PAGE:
Education has consistently ranked as one of the top philanthropic causes for wealthy families since the Global Family Office Report began collecting data on the field in 2014. Now massive populations, increasing middle class income, and increasing spending on education in Asia is making the sector a compelling impact investment opportunity too. Benjamin Vedrenne-Cloquetpicks out some of the key trends.
Asia’s economies are booming and this is driving strong demand for education. EdTechX’s most recent report on key global educational technology (or edtech) trends shows that Asia is the largest market in the world for education and training. China, for example, has 200 million school-aged children and a rapidly growing middle class. These Chinese families are projected to be spending six times more on their children’s education in 2020 and four-fifths of Chinese parents said they would invest their money in educating their children.
As a result, the Asian edtech space is flourishing. Asia is now experiencing the world’s fastest growth in investment into the sector. The difference in venture capital investment in China vs Europe and the USA from 2014 and 2018 is vast: $4.6 billion was invested in edtech in China between those years, in comparison with $430 million in Europe and $600 million in the US.
There are now more edtech unicorns in China (and Asia) than any other countries and continents. Beijing has become recognised as the largest hotbed and ecosystem for edtech start-ups, ahead of San Francisco’s Bay Area, New York, Boston and London. Three thousand edtech companies are headquartered in Beijing, and the city benefits from the highest global concentration of edtech companies per capita.
South East Asia, including Vietnam, Thailand and Malaysia, have also become fertile grounds for the space, underpinned by the fast rise of international schools, who are spending 10 times more on technology per student than an average European or US state school. Topica, a Vietnam-based edtech startup, recently raised $50 million – an amount that dwarfs the capital raised by 99% of European edtech companies.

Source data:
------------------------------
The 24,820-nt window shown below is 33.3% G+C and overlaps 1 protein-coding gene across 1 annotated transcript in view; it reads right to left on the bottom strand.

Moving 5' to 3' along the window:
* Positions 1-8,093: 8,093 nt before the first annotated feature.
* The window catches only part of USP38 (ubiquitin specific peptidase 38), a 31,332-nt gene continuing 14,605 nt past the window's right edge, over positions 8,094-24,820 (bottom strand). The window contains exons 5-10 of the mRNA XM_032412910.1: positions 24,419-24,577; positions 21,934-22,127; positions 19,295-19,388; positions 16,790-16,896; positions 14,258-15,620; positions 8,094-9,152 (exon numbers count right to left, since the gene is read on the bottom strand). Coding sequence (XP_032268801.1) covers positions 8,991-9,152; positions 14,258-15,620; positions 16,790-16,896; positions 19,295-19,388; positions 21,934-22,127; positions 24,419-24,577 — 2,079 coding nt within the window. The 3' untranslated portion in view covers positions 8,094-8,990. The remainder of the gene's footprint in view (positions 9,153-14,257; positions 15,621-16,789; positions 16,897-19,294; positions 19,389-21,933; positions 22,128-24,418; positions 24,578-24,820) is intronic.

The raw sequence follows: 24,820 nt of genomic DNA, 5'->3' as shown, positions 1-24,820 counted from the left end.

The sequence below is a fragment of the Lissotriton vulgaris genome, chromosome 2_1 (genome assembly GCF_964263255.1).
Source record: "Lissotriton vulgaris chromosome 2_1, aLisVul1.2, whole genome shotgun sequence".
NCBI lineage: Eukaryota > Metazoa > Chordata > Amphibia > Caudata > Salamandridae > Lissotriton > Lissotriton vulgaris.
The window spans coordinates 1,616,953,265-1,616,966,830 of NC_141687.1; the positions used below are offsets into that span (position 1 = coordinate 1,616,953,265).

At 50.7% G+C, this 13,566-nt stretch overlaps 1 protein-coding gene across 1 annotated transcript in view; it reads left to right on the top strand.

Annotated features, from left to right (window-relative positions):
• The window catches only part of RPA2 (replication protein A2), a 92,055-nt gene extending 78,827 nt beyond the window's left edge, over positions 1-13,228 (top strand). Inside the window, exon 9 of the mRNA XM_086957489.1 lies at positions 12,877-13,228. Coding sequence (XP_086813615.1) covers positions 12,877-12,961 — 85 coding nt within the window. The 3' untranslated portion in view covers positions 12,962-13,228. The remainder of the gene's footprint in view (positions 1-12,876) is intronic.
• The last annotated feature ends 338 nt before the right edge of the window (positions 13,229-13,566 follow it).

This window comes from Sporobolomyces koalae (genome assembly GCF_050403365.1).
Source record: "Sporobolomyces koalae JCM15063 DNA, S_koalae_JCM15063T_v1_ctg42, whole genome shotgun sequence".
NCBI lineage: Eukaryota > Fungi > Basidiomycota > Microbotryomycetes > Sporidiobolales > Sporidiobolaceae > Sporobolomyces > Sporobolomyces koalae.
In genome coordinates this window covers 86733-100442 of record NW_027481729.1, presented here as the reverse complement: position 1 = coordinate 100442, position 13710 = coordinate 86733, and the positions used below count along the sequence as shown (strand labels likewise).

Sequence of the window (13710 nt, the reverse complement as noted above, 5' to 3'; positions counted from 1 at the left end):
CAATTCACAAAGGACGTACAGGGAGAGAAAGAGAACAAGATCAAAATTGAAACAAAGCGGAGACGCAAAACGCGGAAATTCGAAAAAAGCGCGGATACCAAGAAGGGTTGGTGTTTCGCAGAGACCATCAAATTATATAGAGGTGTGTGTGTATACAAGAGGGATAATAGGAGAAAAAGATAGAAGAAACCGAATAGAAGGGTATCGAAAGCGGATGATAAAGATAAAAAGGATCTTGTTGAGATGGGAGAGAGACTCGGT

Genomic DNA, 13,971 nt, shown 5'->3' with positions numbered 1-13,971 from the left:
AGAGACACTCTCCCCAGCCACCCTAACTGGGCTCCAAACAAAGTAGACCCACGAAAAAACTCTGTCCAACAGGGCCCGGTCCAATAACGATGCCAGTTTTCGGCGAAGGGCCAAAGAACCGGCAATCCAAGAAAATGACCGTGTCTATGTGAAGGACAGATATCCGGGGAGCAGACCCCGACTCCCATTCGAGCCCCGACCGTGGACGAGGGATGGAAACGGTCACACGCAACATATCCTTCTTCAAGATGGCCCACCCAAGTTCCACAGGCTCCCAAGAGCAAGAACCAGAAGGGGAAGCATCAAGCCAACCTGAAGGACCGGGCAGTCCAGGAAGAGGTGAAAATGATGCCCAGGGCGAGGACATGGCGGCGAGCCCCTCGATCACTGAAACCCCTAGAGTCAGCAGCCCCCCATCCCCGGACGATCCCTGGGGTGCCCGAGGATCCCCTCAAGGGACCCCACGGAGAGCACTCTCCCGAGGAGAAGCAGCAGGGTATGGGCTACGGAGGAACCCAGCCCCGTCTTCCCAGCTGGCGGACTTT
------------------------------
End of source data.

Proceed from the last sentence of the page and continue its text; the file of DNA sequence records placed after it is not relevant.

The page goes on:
Byju, an Indian education startup, has attracted 30 million users in India. Where there is often a lack of good teachers, Byju helps teach students from kindergarten to year 12 with subjects including maths, science, and English. Byju was valued at $3.6 billion in December 2018.
This flourishing edtech industry goes hand in hand with producing positive results for students across Asia. In 2018, Asia topped the PISA (Programme for International Student Assessment) rankings with seven out of ten top-scoring countries in the most recent PISA tests from Asia.
Yet the trend so far has been for Western, rather than Asian, edtech brands to dominate. British private schools have been rapidly expanding eastward setting up 44 overseas campuses and educating almost 25,000 pupils (doubling in number since 2012) and have been rushing to China to develop spin offs and digital offerings for Chinese learners. EtonX now works with 25 schools across China.
However, we have now begun to see Chinese education brands going west. TAL Education Group, a leading education and technology enterprise in China with its core business in English learning and STEAM (science, technology, engineering, art, and mathematics) is now listed on the New York Stock Exchange (NYSE) and had a market capitalisation of $20 billion. Another example is the New Oriental Education and Technology Group, also listed on the NYSE with a market capitalisation of $13 billion. There are now more Asian education stocks listed on Nasdaq and NYSE than American ones.
Kumon tutoring, which was founded in Japan in 1958, is the UK’s largest supplementary provider. Likewise, the ‘Singapore maths’ teaching method has become popular globally, including in UK and US schools, due to Singapore’s consistent top ranking on an international assessment of student maths achievement.
The increasing dominance of Asian brands on the Western stage is evident. The growth trajectory is on the up and this represents a huge investment opportunity. Much as the likes of Alibaba, Sony, and Huawei have become household names, so will those of TAL and New Oriental Education and Technology. The global influence of education is becoming redressed and rebalanced as Asia grows to become the global edtech and knowledge economy powerhouse. Families looking for a global megatrend to capitalise on should consider this one.
Benjamin Vedrenne-Cloquetis chief executive of EdTechX Holdings and Operating Partner at IBIS Capital.